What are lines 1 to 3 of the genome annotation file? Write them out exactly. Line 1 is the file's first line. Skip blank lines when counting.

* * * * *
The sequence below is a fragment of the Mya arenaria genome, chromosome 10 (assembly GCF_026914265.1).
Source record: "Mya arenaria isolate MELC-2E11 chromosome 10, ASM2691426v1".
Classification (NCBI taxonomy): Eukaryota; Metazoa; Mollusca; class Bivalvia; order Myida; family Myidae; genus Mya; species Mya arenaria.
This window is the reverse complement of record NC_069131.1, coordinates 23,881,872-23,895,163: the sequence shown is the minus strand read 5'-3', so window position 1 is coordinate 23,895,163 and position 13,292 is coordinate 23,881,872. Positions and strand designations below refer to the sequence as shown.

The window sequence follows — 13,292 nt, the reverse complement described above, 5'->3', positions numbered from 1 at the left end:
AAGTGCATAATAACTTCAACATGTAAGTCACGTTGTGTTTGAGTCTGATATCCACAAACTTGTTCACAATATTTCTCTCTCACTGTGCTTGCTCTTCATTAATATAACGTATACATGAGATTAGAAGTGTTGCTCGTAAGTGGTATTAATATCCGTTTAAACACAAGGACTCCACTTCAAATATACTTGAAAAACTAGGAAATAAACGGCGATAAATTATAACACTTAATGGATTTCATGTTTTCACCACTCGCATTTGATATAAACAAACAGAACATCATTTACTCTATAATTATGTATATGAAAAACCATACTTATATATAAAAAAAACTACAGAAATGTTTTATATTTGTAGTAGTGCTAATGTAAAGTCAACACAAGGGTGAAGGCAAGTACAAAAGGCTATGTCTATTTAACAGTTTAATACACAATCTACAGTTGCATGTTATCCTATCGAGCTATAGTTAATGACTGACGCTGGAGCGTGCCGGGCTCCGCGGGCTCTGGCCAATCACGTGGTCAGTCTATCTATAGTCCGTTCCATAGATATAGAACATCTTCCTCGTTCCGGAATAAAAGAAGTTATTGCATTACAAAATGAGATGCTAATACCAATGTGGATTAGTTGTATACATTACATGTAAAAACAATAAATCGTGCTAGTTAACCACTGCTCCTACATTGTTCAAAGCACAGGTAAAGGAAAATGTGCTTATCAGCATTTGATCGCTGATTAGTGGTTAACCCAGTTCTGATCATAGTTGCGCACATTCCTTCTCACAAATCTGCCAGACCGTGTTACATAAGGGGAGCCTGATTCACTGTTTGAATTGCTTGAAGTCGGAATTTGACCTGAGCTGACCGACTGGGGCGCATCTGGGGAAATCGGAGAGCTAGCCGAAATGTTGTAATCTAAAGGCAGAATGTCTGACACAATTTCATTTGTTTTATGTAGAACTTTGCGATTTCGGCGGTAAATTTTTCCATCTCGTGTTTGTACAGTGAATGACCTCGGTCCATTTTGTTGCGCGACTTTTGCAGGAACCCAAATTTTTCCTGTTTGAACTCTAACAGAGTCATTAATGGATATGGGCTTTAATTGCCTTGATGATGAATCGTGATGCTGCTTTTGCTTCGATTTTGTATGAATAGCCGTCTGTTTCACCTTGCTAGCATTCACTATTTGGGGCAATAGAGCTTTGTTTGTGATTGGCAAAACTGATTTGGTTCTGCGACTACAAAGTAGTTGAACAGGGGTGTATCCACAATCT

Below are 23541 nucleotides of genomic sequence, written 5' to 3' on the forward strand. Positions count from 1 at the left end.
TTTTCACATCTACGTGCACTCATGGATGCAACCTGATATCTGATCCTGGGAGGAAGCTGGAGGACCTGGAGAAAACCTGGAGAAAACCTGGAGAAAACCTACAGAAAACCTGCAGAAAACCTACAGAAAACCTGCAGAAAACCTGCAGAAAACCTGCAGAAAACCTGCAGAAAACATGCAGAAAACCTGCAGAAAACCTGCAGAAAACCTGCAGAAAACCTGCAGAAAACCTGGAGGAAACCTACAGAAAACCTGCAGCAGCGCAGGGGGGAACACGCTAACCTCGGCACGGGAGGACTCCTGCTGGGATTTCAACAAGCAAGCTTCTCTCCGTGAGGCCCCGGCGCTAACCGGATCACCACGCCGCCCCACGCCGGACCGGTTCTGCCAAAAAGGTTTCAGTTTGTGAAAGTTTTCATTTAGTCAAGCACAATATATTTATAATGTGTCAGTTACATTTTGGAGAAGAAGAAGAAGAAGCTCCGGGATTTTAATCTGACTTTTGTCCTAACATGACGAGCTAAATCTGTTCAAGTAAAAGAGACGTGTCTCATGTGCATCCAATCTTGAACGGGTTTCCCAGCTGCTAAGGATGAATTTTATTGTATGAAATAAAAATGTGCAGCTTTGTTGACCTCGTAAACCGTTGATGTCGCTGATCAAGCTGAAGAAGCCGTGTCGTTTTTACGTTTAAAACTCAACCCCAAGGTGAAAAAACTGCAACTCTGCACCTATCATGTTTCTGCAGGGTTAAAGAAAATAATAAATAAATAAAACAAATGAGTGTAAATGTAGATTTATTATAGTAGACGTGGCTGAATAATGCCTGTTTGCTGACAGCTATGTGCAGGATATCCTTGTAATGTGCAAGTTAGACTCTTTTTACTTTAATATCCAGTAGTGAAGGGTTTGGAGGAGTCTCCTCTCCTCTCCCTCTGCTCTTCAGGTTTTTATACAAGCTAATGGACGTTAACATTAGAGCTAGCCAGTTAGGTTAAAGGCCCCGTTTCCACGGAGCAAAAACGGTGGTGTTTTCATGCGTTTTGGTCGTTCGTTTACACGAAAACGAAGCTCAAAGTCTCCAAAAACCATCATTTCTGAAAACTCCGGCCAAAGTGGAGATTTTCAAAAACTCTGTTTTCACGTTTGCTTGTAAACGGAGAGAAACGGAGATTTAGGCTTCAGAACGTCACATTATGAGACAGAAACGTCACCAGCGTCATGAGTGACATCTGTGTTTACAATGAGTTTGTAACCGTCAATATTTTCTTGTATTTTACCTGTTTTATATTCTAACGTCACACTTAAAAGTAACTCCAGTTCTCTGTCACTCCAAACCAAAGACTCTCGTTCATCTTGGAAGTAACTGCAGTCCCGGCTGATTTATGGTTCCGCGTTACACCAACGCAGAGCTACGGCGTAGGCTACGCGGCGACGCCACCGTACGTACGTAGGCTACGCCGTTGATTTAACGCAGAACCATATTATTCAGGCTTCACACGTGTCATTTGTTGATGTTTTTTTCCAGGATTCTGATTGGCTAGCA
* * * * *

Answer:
The sequence below is a fragment of the Mya arenaria genome, chromosome 10 (assembly GCF_026914265.1).
Source record: "Mya arenaria isolate MELC-2E11 chromosome 10, ASM2691426v1".
Classification (NCBI taxonomy): Eukaryota; Metazoa; Mollusca; class Bivalvia; order Myida; family Myidae; genus Mya; species Mya arenaria.